I’m back from my two-week trip to Europe. My travel companions and I visited Paris and Burgundy in France, the Swiss Alps in Switzerland, Boppard in Germany, Amsterdam in the Netherlands, Bruges in Belgium and Rome and Milan in Italy. It seems a lot to pack in two weeks but it’s doable when you do it through a coach tour. Half our trip we did via a coach tour. The other half I had to play tour guide. Also, two weeks is all the vacation time that I had left, sigh. Perks of being a lawyer.
Your trip cost will depend on your travel style. I do believe it can be as expensive or cheap as you’d like it to be. I felt that this trip wasn’t the time to be excessively frugal for several reasons. It was our first time in this continent and it should give us an opportunity to see which cities we may want to revisit at a later time. Europe is a long way from home and it would be a pity to miss out on certain things. Safety is also a key issue so hotel accommodation and transportation (when carrying heavy luggage) are areas not to cheap out on.
In any event, prepare a detailed budget, accounting for a little allowance for deviation. Overspent on one category? Balance it out by taking money from another category. Stick to your budget. There will be a lot of temptation to buy many useless knickknacks along the way. Please avoid them and any other touristy traps, as much as possible. I personally value shopping and sight-seeing so that’s where priorities lie when travelling. All the other things aimed at getting you to spend more than you need to are just noise for me.
Spend only money that you have—spend using cash or withdraw money from atms inside banks. You wouldn’t want to come home to bills, bills, bills. I’m happy to report that I prepared a budget and followed through, coming home with leftover Euros, which I promptly converted back to dollars to be placed in a dollar account.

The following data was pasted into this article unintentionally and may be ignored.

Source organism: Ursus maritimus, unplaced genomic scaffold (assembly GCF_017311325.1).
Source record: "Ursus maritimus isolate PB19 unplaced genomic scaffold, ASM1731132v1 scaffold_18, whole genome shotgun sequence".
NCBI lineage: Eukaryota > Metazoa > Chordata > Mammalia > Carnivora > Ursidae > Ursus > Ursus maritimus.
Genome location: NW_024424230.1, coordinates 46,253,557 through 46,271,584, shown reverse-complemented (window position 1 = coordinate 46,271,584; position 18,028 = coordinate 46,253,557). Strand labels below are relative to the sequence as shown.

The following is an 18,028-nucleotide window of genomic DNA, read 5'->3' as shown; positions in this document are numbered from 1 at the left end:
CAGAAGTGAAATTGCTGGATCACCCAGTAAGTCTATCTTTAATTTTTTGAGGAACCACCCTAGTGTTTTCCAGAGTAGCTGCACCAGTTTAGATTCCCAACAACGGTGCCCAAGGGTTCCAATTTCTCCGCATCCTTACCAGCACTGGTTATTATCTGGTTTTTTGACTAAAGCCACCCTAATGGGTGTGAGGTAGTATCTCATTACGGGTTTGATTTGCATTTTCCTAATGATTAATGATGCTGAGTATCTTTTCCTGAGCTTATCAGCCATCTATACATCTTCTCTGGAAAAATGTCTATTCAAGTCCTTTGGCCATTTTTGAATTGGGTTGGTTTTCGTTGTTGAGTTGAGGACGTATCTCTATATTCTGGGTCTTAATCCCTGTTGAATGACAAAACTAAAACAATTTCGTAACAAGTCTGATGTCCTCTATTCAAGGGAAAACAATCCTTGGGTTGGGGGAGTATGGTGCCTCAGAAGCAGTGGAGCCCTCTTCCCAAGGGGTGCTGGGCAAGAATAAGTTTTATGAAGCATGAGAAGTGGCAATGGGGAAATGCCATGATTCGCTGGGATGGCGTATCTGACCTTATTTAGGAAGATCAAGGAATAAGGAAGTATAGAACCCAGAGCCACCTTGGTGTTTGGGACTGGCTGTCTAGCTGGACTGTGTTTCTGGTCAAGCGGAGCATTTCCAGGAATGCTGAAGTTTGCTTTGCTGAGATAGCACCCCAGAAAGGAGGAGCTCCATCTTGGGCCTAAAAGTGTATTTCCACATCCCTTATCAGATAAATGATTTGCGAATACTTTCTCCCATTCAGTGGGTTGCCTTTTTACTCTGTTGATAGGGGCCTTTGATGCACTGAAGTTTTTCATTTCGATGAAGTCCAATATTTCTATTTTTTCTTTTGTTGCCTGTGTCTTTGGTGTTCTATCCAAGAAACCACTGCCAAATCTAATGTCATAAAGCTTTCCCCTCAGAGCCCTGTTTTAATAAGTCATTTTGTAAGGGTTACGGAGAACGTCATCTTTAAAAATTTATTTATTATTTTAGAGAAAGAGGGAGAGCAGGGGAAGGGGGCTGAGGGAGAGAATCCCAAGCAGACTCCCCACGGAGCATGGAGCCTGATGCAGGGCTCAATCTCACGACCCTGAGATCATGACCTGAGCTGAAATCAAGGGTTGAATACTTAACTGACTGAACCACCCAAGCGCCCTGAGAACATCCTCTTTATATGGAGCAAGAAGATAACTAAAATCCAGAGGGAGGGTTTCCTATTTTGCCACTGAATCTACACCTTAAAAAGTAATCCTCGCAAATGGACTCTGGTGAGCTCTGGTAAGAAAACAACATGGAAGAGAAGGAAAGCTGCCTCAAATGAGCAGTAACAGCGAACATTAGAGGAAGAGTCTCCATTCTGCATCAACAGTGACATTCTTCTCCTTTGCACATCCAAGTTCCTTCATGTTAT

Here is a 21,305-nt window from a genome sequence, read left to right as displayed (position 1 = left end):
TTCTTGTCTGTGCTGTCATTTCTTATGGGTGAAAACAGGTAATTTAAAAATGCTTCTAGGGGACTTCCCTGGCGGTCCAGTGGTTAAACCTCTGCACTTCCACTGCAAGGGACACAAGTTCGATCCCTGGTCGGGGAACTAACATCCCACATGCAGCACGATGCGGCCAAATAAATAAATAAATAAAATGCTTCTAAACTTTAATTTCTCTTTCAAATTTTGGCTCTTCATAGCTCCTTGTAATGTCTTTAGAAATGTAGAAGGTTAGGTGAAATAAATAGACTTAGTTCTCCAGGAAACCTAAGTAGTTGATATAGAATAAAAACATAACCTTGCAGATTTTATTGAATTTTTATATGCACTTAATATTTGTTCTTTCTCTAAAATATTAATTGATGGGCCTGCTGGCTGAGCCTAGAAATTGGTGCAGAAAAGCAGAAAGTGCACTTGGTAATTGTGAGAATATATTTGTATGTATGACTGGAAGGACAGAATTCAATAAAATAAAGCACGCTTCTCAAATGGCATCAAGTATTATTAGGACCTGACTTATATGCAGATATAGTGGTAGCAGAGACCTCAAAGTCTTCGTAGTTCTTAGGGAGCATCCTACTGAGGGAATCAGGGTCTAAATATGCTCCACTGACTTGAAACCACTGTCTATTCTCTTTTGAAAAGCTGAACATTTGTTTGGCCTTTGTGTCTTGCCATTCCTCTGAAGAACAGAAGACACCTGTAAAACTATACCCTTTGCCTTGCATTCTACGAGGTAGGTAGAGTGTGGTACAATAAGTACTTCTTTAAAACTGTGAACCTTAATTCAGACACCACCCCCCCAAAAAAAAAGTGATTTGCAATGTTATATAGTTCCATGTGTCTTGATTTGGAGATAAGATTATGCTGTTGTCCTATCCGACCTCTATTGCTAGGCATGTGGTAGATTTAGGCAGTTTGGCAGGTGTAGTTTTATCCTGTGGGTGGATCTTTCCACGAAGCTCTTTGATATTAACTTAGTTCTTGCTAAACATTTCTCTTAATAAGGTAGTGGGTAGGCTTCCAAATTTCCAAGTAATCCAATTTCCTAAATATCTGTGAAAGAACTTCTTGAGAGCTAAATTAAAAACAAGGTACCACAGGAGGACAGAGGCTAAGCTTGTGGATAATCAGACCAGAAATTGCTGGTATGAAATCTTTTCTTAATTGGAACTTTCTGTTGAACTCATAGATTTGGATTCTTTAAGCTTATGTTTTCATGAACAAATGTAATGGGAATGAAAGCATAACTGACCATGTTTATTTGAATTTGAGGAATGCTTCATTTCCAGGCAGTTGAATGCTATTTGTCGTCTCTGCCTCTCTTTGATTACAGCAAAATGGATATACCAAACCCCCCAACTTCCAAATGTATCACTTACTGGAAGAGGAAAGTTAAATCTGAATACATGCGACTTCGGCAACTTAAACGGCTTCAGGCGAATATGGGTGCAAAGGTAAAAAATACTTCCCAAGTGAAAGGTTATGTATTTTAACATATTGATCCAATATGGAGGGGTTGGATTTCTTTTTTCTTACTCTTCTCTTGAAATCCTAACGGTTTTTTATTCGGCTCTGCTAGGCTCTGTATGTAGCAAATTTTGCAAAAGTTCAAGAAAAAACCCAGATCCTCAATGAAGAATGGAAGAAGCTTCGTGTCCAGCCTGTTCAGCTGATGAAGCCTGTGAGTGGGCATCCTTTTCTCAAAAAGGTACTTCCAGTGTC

Our trip cost may seem expensive to others but it was definitely affordable for the duration, number of cities and excursions done, 3 star hotel accommodations, and good food. First, we booked a package tour straight from a tour operator so we skipped booking it via a local travel agency. Second, we chanced upon discounted plane fares despite booking a month from departure. Third, we allotted a portion of the duration of our trip without a tour guide, which gave us the flexibility to plan our itinerary and pick our own fabulous hotels. We didn’t stay in hostels which we felt weren’t safe.
As a rule of thumb, the internet gods opine that a budget of EUR 60.00 /PhP 3,840.00/USD 74.00 PER DAY should suffice as spending or pocket money, exclusive of air fare and hotel accommodation. I personally don’t recommend this tight budget as food and beverages can get really expensive. You spend money for everything—including the apparent privilege of using the toilet (3 Euros inside the Louvre Caroussel!#*). Toilets mostly aren’t free in Europe. There are free ones but they stink and the queue is long and by the time you get there, the toilet becomes suddenly up for maintenance due to the huge group before you that left it dirrty.
Europe and its pickpockets